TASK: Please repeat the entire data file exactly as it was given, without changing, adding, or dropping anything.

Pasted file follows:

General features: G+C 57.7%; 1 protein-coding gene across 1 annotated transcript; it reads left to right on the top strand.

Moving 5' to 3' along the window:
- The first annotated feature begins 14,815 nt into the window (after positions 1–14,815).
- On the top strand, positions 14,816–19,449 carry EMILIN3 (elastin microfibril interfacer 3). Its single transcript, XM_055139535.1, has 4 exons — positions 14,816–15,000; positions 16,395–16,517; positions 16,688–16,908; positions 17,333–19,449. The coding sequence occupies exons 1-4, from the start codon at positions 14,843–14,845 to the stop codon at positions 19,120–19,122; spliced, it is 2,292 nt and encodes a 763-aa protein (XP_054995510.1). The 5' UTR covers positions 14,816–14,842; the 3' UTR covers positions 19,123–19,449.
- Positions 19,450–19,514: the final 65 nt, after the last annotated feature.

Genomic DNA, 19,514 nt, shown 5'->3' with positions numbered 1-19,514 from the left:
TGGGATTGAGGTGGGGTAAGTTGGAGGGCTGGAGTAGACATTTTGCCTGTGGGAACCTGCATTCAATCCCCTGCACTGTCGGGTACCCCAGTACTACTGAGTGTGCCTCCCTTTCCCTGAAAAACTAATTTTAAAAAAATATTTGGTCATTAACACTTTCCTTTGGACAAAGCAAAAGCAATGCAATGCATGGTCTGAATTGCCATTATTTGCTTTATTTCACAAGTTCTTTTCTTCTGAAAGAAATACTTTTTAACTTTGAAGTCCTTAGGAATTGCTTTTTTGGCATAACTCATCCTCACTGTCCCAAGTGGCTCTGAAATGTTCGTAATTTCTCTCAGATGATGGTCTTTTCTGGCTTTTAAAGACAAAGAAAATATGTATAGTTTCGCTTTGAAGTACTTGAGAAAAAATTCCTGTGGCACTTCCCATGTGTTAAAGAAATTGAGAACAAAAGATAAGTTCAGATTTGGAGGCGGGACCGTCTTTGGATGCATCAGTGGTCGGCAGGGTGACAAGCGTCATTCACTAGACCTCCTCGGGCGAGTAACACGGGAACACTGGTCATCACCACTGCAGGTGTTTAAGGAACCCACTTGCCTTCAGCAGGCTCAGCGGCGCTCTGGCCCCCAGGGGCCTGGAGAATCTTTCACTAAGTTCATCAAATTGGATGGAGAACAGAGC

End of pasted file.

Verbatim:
General features: G+C 57.7%; 1 protein-coding gene across 1 annotated transcript; it reads left to right on the top strand.

Moving 5' to 3' along the window:
- The first annotated feature begins 14,815 nt into the window (after positions 1–14,815).
- On the top strand, positions 14,816–19,449 carry EMILIN3 (elastin microfibril interfacer 3). Its single transcript, XM_055139535.1, has 4 exons — positions 14,816–15,000; positions 16,395–16,517; positions 16,688–16,908; positions 17,333–19,449. The coding sequence occupies exons 1-4, from the start codon at positions 14,843–14,845 to the stop codon at positions 19,120–19,122; spliced, it is 2,292 nt and encodes a 763-aa protein (XP_054995510.1). The 5' UTR covers positions 14,816–14,842; the 3' UTR covers positions 19,123–19,449.
- Positions 19,450–19,514: the final 65 nt, after the last annotated feature.

Genomic DNA, 19,514 nt, shown 5'->3' with positions numbered 1-19,514 from the left:
TGGGATTGAGGTGGGGTAAGTTGGAGGGCTGGAGTAGACATTTTGCCTGTGGGAACCTGCATTCAATCCCCTGCACTGTCGGGTACCCCAGTACTACTGAGTGTGCCTCCCTTTCCCTGAAAAACTAATTTTAAAAAAATATTTGGTCATTAACACTTTCCTTTGGACAAAGCAAAAGCAATGCAATGCATGGTCTGAATTGCCATTATTTGCTTTATTTCACAAGTTCTTTTCTTCTGAAAGAAATACTTTTTAACTTTGAAGTCCTTAGGAATTGCTTTTTTGGCATAACTCATCCTCACTGTCCCAAGTGGCTCTGAAATGTTCGTAATTTCTCTCAGATGATGGTCTTTTCTGGCTTTTAAAGACAAAGAAAATATGTATAGTTTCGCTTTGAAGTACTTGAGAAAAAATTCCTGTGGCACTTCCCATGTGTTAAAGAAATTGAGAACAAAAGATAAGTTCAGATTTGGAGGCGGGACCGTCTTTGGATGCATCAGTGGTCGGCAGGGTGACAAGCGTCATTCACTAGACCTCCTCGGGCGAGTAACACGGGAACACTGGTCATCACCACTGCAGGTGTTTAAGGAACCCACTTGCCTTCAGCAGGCTCAGCGGCGCTCTGGCCCCCAGGGGCCTGGAGAATCTTTCACTAAGTTCATCAAATTGGATGGAGAACAGAGC